What is the best way to loop over an array in JavaScript?

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There are so many different ways to loop over an array in JavaScript. Sometimes, it becomes genuinely difficult to know which method to choose for a particular use case. And even though a lot of these methods can be used interchangeably to "get the job done", knowing when and how to utilize each one makes our code more readable, maintainable and, in some cases, better optimized.

Let's create an array and explore some more common use cases:

const array = [4, 6, 8, 10, 8, 12, 6, 45, 8]

Multiply by 2

Let's start simple. Our first task is to multiply each item in our array by 2. What do we do?

If we want to create a new array with the result the easiest path is to use map:

const result = array.map(item => item * 2)

If the goal is to mutate the original array, forEach is a good choice:

array.forEach(item => item * 2)

Cool! Let's do another one.

Filter out 8

Here is another common task. Let's say we want to filter the number 8 out of our array. How do we go about it?

Once again, it matters whether we want to create a new array or mutate the existing one.

To create a new array with the desired result, filter is a great option:

const result = array.filter(item => item !== 8)

If we want to change our original array, it becomes a bit more tricky. We should use a for loop and begin iterating at the end of the array in order to make sure our indices are correct as we go through the items:

for (let i = array.length - 1; i > 0; i--) {
    if (array[i] === 8) {
        array.splice(i, 1)
    }
}

Counting the occurrences of 8

Here is our next problem. We want to know how many times 8 occurs in our array. Basically, what we are trying to achieve is to reduce the entire array to the number of times we see 8 in there.

So let's do it!

const occurrencesOf8 = array.reduce((count, item) => {
    if (item === 8) {
        count++
    }
    return count
}, 0)

Find an element

Another common problem we might encounter is to find a certain element in an array.

Let's say we want to find the number 6 and we also care about its index for some reason. The best way to approach this would be with indexOf:

const index = array.indexOf(6) // 1

And if we want to know the index of the last occurrence?

const index = array.lastIndexOf(6) // 6

But what is we just want to know if a certain item exists in an array. Then includes is our best friend:

const has6 = array.includes(6) // true

How about if we want to find the first item which satisfies a condition. For example, let's find an item in our array that is greater that 5. In this case, we can take advantage of find :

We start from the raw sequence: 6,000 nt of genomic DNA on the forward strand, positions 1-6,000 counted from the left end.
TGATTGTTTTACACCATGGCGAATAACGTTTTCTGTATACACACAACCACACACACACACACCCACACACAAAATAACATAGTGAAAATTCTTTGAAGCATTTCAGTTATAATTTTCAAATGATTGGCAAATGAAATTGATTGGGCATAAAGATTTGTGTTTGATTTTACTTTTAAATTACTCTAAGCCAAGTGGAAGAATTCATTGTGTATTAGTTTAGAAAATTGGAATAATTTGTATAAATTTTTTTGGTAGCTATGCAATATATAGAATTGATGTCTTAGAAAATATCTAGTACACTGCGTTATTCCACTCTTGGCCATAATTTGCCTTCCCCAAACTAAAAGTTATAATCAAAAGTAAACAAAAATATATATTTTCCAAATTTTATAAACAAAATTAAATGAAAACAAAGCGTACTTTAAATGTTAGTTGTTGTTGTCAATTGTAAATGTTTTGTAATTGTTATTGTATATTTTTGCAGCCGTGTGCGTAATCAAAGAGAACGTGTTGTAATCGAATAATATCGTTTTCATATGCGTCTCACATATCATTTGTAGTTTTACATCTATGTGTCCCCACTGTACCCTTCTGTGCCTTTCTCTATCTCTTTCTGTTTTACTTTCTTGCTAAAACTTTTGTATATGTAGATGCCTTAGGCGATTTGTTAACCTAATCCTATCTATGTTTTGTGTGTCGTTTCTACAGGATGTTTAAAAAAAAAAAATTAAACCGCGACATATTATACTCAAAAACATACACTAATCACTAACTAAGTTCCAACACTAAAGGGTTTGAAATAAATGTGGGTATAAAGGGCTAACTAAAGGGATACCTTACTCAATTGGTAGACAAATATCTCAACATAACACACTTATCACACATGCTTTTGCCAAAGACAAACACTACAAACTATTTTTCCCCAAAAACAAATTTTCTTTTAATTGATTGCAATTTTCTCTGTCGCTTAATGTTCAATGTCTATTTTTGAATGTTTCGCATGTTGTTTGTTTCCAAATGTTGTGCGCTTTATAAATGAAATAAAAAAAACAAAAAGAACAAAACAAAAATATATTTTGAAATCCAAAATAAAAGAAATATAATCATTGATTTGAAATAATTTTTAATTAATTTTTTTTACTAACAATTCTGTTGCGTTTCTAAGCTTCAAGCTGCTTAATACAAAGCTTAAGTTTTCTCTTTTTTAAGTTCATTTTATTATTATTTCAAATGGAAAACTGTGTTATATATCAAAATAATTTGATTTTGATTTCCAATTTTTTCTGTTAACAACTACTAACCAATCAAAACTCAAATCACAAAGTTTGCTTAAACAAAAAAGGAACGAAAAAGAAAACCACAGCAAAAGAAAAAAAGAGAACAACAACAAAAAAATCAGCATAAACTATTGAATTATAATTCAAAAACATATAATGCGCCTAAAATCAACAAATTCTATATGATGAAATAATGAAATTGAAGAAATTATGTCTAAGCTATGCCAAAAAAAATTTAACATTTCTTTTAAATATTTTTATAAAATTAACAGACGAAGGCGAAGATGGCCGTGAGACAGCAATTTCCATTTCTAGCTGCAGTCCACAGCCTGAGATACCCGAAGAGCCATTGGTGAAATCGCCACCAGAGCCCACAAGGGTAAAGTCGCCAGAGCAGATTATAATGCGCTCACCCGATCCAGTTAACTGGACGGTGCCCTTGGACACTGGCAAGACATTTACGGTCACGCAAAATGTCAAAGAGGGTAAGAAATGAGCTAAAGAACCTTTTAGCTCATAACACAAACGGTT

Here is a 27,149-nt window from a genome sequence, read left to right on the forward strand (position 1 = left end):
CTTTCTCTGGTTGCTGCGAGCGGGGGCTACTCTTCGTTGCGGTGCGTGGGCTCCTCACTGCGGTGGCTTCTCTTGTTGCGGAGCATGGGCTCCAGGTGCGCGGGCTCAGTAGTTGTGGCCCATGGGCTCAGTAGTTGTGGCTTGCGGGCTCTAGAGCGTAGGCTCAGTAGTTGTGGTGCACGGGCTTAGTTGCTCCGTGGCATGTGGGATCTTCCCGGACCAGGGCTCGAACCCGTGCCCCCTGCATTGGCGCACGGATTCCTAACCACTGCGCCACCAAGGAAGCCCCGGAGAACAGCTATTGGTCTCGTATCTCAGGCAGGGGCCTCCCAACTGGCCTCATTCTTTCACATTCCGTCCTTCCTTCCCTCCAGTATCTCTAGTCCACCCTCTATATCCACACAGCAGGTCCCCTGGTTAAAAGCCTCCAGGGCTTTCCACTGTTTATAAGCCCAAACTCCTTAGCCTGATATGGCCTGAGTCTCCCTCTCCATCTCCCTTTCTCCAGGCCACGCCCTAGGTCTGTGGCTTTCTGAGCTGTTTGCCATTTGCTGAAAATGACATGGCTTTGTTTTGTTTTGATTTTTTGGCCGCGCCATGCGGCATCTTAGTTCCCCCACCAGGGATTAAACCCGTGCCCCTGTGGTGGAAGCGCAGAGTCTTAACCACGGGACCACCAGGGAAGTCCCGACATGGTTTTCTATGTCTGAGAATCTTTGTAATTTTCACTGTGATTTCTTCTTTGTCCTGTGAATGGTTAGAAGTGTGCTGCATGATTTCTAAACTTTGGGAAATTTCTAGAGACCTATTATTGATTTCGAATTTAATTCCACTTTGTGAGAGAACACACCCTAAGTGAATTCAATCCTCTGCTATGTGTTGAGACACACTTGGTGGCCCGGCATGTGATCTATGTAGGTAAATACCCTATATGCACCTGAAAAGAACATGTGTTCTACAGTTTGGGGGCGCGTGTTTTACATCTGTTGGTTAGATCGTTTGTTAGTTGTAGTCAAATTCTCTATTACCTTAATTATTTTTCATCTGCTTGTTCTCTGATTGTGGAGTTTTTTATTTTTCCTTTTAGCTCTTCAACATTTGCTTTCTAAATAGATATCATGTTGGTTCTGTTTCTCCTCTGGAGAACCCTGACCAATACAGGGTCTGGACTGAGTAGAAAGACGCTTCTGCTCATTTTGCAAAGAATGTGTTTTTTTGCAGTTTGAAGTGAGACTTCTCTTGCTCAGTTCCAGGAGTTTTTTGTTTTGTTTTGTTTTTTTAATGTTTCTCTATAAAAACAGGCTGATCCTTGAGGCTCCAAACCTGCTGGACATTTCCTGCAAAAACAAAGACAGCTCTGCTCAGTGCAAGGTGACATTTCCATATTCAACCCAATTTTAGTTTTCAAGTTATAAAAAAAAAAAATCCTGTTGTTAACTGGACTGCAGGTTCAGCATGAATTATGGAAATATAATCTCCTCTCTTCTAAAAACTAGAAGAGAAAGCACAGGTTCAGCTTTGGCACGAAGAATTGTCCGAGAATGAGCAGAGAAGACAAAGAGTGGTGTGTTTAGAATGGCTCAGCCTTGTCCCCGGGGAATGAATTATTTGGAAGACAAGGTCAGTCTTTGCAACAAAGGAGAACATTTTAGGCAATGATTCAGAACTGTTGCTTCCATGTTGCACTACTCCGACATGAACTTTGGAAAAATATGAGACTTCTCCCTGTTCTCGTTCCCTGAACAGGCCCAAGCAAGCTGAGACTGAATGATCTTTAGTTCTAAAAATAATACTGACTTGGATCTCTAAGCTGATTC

const greaterThan5 = array.find(item => item > 5) // 6

Check for odd numbers

Let's check if every number in our array is an odd number. Conveniently, we can use every for this:

const areAllNumbersOdd = array.every(item => item % 2 === 1) // false

And if we want to know whether there is at least one odd number, some is what we need:

const isThereAnOddNumber = array.some(item => item % 2 === 1) // true

Return the first three numbers larger than 5

What if, for some reason, we need to create an array with only the first 3 numbers from our original array which are greater than 5?

We could use some of the more succinct methods from above to achieve this. But there is a limitation. What we want is to loop over the array until we find those items and then break out of the loop to avoid unnecessary work. This is not possible with filter or forEach.

We need to use a for loop.

let count = 0
const result = []

for (let number of array) {
    if (number > 5) {
        result.push(number)
        count++
        if (count === 3) {
            break
        }
    }
}

And if we wanted to record the indices, rather than the numbers themselves, we might do something like this:

let count = 0
const result = []

for (let i = 0; i < array.length; i++) {
    if (array[i] > 5) {
        result.push(i)
        count++
        if (count === 3) {
            break
        }
    }
}

Conclusion

The list above is not exhaustive. It is only meant as an illustration of the most common (albeit somewhat simplistic) scenarios where we need to loop over arrays in JavaScript. The goal is to think critically about the instruments we have at our disposal and do our best to use right tool for the job.

If you found this article useful, let's connect .

Jay Desai's photo

Great Article Iva.!! Covered all the info needed.. Thanks alot!

Iva's photo

Thanks Jay, happy you like it! 😊

Victor Manuel Diaz Roa's photo

nice article

I wanted to add, you can also use reduce for the last example

const originalArray = [4, 6, 8, 10, 8, 12, 6, 45, 8,9,11];
originalArray.reduce((acc,number,index,arr)=>{
  if(number>5) acc.push(number);
  // that way we can exit the reduce
  if(acc.length===3) arr.splice(index+1);

  return acc
},[])

just need to be aware that the arr.splice is actually mutating the original array

we can slice the original array to create a shadow copy and don't mutate the original array, but not sure about the perfomance originalArray.slice().reduce ...

Iva's photo

Hey, Victor, thanks so much for the comment. ✨ I would personally not opt for this approach exactly for the reasons you pointed out. Although it might technically work, you either have to mutate the original array (undesirable) or create a copy of it, which in not necessary to solve the problem. Also, there might be a readability and maintainability issue as, for me at least, looking at this code, it would not be immediately obvious what is going on.